Cold war bunker
The cold war bunker at York has recently opened its doors thanks to English Heritage and a large chunk of cash (reputedly £240,000) The bunker is situated behind Shelley House on Acomb road in York, and is open for pre-arranged tours. Based on photographs of the interior in 1991, when it was 'stood' down, its appearance, including a large collection of equipment such as computers, telephones and uniforms, has been re-constructed as authentically as possible. Also in situ, are maps and recording equipment that would have been used to monitor radioactive fall out in the event of a nuclear attack on the UK.
Photography was forbidden on the tour, hence the only shot I have is of the exterior of the bunker, but needless to say, it's a tour well worth taking.
The bunker is a semi-submerged structure, built into a mound of earth a story high, and accessed by a flight of stairs up the outside. The bomb proof door is still in situ, as is the pump up arial at its side. Once inside, there are an further two floors beneath the earth.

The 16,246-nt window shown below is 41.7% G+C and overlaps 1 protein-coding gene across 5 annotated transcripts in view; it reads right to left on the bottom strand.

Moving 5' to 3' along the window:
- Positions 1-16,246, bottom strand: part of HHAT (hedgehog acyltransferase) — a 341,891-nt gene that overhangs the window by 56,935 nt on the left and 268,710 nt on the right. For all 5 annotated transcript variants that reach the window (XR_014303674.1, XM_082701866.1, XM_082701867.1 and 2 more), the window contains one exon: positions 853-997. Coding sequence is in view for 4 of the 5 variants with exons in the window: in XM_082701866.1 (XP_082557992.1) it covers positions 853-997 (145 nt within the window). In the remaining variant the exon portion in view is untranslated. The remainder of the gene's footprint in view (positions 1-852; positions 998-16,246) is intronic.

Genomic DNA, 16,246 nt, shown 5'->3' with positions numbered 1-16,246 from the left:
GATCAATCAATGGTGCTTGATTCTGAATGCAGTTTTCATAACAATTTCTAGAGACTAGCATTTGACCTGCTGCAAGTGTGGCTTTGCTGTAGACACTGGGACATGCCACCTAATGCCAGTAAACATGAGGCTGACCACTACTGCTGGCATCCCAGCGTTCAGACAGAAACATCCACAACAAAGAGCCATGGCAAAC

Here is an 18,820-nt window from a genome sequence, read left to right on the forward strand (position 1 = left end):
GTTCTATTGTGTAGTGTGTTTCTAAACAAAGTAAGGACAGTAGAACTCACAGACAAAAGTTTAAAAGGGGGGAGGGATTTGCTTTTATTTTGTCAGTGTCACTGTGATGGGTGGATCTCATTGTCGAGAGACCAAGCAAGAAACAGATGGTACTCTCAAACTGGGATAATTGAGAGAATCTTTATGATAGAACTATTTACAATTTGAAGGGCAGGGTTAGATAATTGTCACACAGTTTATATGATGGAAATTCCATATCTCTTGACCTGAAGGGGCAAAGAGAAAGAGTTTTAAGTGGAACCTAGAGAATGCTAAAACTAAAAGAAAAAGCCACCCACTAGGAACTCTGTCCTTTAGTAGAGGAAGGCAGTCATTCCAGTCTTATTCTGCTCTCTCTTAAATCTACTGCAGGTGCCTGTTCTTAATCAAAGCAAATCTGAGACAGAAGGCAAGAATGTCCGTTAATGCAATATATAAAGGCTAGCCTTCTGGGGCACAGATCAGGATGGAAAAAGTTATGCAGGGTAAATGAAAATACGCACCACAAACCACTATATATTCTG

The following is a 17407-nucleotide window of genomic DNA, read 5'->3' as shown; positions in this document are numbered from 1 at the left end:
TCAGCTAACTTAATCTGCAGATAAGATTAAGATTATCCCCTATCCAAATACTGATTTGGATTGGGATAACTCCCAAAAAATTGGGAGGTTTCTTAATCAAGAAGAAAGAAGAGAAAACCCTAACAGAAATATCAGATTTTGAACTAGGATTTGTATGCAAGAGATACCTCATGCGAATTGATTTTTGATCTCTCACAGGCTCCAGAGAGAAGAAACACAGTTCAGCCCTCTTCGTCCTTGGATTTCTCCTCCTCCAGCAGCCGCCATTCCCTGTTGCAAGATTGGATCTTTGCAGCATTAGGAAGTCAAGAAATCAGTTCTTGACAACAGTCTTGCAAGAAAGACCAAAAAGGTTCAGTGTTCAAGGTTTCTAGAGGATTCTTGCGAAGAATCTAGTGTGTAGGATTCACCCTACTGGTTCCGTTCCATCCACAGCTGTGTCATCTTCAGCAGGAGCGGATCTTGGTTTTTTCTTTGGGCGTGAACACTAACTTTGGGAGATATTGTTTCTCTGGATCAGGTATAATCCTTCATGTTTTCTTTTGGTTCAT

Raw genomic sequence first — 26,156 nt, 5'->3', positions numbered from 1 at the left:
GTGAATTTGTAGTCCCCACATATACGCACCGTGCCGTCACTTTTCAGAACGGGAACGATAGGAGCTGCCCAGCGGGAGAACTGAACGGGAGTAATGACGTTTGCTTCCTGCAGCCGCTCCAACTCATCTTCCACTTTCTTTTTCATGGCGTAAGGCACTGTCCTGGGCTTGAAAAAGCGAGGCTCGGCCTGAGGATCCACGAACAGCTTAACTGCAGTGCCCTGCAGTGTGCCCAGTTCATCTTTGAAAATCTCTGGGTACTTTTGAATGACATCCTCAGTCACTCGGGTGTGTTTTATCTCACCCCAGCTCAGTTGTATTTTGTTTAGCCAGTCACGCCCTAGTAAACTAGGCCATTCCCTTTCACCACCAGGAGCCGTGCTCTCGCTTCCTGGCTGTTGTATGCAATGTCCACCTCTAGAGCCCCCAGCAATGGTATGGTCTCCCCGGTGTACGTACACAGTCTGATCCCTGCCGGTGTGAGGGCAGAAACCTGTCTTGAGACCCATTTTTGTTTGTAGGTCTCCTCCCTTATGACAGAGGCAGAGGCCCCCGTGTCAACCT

Once inside, the bunker is pretty much like a large house (without the windows of course). There's a kitchen and canteen, dormitaries to sleep a staff of 60 in shifts, the plant room containing the deisel generator, a telephone exchange room with impressive faraday cage, the Control room from which the trajectory of radioactive material would have been monitored and all presented pretty much as it would have been when in action!!!
The tour is presented by a member of English heratige, and the young lady that took our tour was very knowledgable and answered all of our questions.
The bunker was opened for operations in 1961, and found itself on high alert during the Cuban missile crisis of 1962.
Well worth a visit.